(Bloomberg) — The Big Oil earnings season has started with such a surprise that some analysts already say their estimates for the other companies may be too low.
BP Plc and Statoil ASA both reported a first-quarter profit this week after analysts predicted losses, while Total SA beat earnings estimates by 31%. The results, reflecting sweeping cost cuts as well as resilient refining, trading and petrochemical operations, suggest Exxon Mobil Corp. and others may also trump expectations.
“It seems the cost reduction has been implemented better than expected by the companies,” said Alexandre Andlauer, an analyst at AlphaValue SAS in Paris. “It’s now more than probable the others will beat estimates too.”
Oil majors are weathering the crude-market rout by lowering capital expenditure, renegotiating drilling contracts, slashing thousands of jobs and deferring big projects. The pace of such measures is sometimes so steep it isn’t reflected in quarterly earnings forecasts, according to Andlauer.
Belt-tightening at BP includes a delay to approving the Mad Dog Phase 2 project in the Gulf of Mexico as it renegotiates costs to half of the original $20 billion estimate. Capital expenditure may fall to about $17 billion this year from an earlier projection of as much as $19 billion, and could sink to as little as $15 billion next year if oil stays low, the company said Tuesday.
Total also announced a reduction in projected capital spending for this year, while Norway’s Statoil cut operating costs per barrel by a fifth.
Total’s shares rose 2.8% in Paris, Statoil gained 6.1% in Oslo and BP added 1.7% in London Tuesday — all of them advancing to the highest level in more than four months.
Besides cost reductions, the companies’ oil refining, trading and petrochemical businesses surprised analysts. BP and Total are running crude-processing plants hard to maximize revenue while feedstock remains cheap. BP doesn’t plan to cut its run-rate in the near future, according to Chief Financial Officer Brian Gilvary, who also said strong trading boosted downstream profit.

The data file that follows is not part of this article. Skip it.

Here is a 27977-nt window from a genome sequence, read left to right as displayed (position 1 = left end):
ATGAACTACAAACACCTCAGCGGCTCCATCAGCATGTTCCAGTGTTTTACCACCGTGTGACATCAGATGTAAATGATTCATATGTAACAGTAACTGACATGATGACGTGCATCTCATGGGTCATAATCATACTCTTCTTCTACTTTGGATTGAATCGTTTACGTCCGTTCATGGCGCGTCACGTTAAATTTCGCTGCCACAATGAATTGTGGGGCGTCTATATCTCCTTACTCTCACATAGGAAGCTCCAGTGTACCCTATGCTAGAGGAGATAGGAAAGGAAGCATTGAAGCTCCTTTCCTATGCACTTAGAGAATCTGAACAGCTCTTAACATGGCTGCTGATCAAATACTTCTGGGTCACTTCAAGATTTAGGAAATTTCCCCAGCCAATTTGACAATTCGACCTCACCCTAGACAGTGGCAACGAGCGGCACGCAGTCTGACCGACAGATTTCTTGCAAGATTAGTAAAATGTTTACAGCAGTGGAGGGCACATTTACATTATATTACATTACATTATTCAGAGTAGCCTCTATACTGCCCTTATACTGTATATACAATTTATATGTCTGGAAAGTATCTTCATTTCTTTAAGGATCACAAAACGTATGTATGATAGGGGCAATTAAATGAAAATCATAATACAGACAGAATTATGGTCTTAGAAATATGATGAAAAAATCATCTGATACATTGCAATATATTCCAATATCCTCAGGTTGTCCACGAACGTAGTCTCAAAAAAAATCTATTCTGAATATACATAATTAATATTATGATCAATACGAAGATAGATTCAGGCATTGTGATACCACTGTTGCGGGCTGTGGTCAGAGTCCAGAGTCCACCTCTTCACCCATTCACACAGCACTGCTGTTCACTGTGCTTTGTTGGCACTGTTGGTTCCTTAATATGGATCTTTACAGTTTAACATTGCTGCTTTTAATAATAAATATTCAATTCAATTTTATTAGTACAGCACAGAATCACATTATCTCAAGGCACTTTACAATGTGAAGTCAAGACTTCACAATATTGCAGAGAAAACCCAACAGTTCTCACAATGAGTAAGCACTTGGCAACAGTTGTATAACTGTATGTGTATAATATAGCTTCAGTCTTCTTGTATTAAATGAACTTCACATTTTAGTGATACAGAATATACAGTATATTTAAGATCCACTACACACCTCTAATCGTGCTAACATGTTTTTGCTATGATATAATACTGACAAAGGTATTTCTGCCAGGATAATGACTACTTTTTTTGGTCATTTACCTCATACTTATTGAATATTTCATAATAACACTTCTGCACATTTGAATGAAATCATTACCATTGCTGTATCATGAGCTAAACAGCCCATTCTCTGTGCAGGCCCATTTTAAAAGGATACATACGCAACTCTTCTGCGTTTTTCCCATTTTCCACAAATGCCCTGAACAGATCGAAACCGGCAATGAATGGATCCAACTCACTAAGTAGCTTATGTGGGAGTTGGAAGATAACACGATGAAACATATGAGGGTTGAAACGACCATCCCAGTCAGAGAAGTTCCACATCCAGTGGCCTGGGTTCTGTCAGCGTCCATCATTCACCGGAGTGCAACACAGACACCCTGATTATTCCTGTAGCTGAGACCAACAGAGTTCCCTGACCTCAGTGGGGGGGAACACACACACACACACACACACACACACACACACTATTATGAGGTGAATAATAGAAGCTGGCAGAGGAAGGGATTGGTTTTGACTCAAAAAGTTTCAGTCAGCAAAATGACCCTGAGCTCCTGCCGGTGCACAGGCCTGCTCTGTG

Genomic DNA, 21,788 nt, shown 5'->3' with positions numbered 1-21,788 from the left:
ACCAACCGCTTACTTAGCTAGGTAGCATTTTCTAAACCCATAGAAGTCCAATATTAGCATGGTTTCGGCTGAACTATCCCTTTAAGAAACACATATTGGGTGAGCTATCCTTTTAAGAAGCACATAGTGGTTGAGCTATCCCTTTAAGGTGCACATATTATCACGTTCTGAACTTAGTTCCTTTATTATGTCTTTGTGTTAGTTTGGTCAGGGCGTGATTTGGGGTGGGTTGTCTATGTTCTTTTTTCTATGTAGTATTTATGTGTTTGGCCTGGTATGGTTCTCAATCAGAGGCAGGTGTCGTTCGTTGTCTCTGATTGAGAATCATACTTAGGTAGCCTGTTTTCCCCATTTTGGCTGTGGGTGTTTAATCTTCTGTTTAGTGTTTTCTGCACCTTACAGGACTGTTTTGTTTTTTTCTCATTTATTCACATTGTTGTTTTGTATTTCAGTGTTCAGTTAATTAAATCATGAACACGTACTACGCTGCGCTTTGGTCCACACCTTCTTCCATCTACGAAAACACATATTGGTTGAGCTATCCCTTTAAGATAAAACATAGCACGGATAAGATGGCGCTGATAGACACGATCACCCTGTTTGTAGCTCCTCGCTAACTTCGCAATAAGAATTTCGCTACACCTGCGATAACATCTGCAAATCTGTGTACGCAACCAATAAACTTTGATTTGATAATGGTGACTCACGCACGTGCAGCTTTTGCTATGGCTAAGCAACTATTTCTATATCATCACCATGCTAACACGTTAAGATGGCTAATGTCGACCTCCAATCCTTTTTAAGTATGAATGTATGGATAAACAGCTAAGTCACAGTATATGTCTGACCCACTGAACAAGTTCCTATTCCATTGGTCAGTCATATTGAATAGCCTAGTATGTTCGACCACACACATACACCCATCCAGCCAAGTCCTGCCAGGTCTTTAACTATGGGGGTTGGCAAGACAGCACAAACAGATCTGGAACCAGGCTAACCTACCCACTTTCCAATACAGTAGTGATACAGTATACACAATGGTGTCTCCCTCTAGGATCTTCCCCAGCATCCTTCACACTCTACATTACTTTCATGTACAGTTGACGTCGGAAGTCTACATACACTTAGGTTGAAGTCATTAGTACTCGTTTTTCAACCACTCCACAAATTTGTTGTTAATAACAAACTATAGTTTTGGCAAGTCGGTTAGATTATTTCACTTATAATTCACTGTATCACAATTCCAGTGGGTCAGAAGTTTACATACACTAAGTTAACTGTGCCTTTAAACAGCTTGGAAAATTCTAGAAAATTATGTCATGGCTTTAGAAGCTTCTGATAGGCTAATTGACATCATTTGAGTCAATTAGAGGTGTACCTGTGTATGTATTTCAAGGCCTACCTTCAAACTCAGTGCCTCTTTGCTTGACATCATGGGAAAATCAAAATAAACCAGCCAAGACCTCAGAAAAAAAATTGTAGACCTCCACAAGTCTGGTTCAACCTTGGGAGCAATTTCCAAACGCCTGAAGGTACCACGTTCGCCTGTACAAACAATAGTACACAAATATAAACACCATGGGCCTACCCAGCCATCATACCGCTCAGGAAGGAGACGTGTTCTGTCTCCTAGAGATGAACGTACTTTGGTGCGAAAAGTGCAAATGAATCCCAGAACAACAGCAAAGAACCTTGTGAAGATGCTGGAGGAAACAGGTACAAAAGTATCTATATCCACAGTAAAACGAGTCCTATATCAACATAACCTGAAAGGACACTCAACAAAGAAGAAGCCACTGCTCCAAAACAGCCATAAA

It’s not always easy for analysts to estimate the majors’ trading profits because they don’t disclose those results, said Ahmed Ben Salem, an analyst at Oddo & Cie in Paris. Petrochemical earnings are also a “challenge” to forecast, according to Jason Kenney, an Edinburgh-based analyst at Banco Santander SA.
“It is rare to have petchem modeled in any particular detail, product-by-product or region-by-region,” Kenney said by e-mail. “The focus of integrated oil modeling is usually upstream, which normally provides the bulk of earnings.”
Yet with majors such as Total and BP posting losses from exploration and production, or E&P, last year, downstream divisions have come to the fore.
Exxon and Royal Dutch Shell Plc could report stronger-than-expected petrochemical earnings, and “that could drive a beat versus current estimates, if the read-through from Total and BP is anything to go by,” Kenney said.
Estimates for Exxon, due to report April 29, suggest it’ll post its lowest earnings in more than two decades, while Shell is expected to report the smallest profit in at least 10 years on May 4.
Chevron Corp. and Italy’s Eni SpA will also release quarterly results on April 29, while Spain’s Repsol SA will report May 5. They’ve all cut billions of dollars of investments, contributing to the $250 billion reduction in global E&P spending last year, consultants Rystad Energy said in December.
“The majors are doing the job to adjust to lower oil prices,” Oddo’s Ben Salem said. “The question is: if oil goes deeper, is there more room?”